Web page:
Part of the mygrassisblue.com #BluegrassTrails series, on the trail of bluegrass history and its pioneers/early protagonists.
Pull up a chair, get comfy, and join the two Daves – Jnr & Snr – as they recount their September 2016 trip to the bluegrass bonanza of Rosine, and a whole lot more Bill Monroe besides.
Bill Monroe on His Way Back to the Old Home (5 minutes 42 seconds) |Bill Monroe spent his later years on his farm in Goodlettsville, Tennessee. It is said that Monroe attempted many times to buy his precious ancestral home, but with little success. Instead he settled for occasional pilgrimages back to the Old Homeplace. In this touching video (date unknown) we see Monroe exploring his tumble-down boyhood home with commentary, provided by the man himself, recalling those early days in the hills over Rosine. The dilapidated condition of the structure as seen in this video serves to highlight the accomplishment that was its complete restoration (according to the Bill Monroe Museum in Rosine, ‘Bill walked among the ruins of the old Homeplace knowing plans for the restoration were in the works. He sat with a painter as they mixed colors to get just the right shade of green for the trim’). The last portion of the video sees Monroe being introduced to the crowd as the Father of Bluegrass Music (from 3:10) followed by a live performance of ‘I’m On My Way Back to the Old Home’ (from 3:30) from what looks to be the stage in Bean Blossom.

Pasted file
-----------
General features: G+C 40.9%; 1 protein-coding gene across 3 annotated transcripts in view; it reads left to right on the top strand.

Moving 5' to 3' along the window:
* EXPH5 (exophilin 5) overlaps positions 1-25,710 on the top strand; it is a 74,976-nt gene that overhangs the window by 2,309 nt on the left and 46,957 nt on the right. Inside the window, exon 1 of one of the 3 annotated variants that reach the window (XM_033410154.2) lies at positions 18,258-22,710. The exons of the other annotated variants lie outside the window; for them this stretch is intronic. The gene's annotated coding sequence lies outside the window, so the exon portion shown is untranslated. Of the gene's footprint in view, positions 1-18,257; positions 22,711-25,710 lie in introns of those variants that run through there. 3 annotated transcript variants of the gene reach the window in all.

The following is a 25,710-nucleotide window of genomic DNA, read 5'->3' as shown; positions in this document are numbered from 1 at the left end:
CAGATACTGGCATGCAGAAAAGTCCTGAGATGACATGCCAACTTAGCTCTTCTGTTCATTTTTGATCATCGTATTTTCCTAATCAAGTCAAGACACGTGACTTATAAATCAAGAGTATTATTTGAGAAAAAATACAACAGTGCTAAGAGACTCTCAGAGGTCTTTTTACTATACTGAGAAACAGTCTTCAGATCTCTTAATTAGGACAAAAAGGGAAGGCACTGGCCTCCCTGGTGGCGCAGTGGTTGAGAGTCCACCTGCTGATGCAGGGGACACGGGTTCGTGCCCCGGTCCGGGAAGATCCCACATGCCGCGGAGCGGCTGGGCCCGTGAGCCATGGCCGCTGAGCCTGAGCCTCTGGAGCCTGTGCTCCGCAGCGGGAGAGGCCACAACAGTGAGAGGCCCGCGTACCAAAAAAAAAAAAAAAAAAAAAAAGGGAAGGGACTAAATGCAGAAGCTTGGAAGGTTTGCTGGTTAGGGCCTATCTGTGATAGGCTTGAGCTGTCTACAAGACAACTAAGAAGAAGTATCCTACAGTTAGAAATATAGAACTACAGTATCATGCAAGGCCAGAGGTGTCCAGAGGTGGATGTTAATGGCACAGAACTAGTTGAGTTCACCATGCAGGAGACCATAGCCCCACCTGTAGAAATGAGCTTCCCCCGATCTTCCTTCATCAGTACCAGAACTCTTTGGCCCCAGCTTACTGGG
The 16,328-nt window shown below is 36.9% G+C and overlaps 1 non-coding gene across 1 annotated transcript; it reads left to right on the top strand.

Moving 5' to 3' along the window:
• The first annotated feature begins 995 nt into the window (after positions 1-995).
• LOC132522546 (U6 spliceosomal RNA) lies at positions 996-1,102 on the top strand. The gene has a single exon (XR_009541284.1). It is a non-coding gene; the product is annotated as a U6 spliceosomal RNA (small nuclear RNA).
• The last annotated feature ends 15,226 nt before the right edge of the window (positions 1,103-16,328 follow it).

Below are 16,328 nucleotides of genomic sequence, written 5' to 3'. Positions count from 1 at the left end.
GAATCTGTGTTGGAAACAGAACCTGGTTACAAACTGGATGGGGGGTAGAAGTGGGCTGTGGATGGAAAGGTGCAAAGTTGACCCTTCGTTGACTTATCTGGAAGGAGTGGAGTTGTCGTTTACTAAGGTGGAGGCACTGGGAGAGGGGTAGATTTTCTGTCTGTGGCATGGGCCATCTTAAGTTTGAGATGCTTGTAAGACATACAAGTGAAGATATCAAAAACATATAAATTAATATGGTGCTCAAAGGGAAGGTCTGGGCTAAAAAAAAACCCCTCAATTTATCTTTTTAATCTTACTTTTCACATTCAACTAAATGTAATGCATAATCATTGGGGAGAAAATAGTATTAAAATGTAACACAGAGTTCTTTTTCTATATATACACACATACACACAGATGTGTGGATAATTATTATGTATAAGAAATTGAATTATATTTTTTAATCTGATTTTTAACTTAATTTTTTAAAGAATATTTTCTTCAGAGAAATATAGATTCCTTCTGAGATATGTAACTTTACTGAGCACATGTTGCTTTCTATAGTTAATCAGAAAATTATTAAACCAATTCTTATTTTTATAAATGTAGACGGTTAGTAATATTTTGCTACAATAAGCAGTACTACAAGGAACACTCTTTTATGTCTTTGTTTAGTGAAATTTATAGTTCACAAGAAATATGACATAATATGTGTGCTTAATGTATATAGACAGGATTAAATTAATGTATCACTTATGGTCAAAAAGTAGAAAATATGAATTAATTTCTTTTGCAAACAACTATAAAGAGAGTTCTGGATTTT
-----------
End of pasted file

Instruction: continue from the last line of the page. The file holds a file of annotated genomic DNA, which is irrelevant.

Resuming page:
Beaver Dam, KY
Rosine & ‘Monroe Country’
– Reproduced from text on display in the peaceful grounds of the Old Homeplace.
– Bill Monroe
– The Rosine Barn Jamboree’s Facebook page.
– James William Monroe, 1997, as inscribed on Bill Monroe’s grave
Elsewhere | IBMA HOF BIO
Suffice it to say, Bill Monroe was a member of the First Class of inductees into the International Bluegrass Music Hall of Fame when he was inducted 1991, along with a certain Earl Scruggs and Lester Flatt. So his plaque has been hanging in the hall a tad longer than most. Something tells us Bill liked the thought of that.
Bill Monroe | IBMA Hall of Fame Bio
Bluegrass Touches – An Interview with Bill Monroe by Charles Wolfe, in Ewing, Tom, The Bill Monroe Reader, 2000.
IBMA Hall of Fame Induction| 1991
Born | September 13, 1911 in Rosine, Kentucky
Died | September 09, 1996
Primary Instrument | Mandolin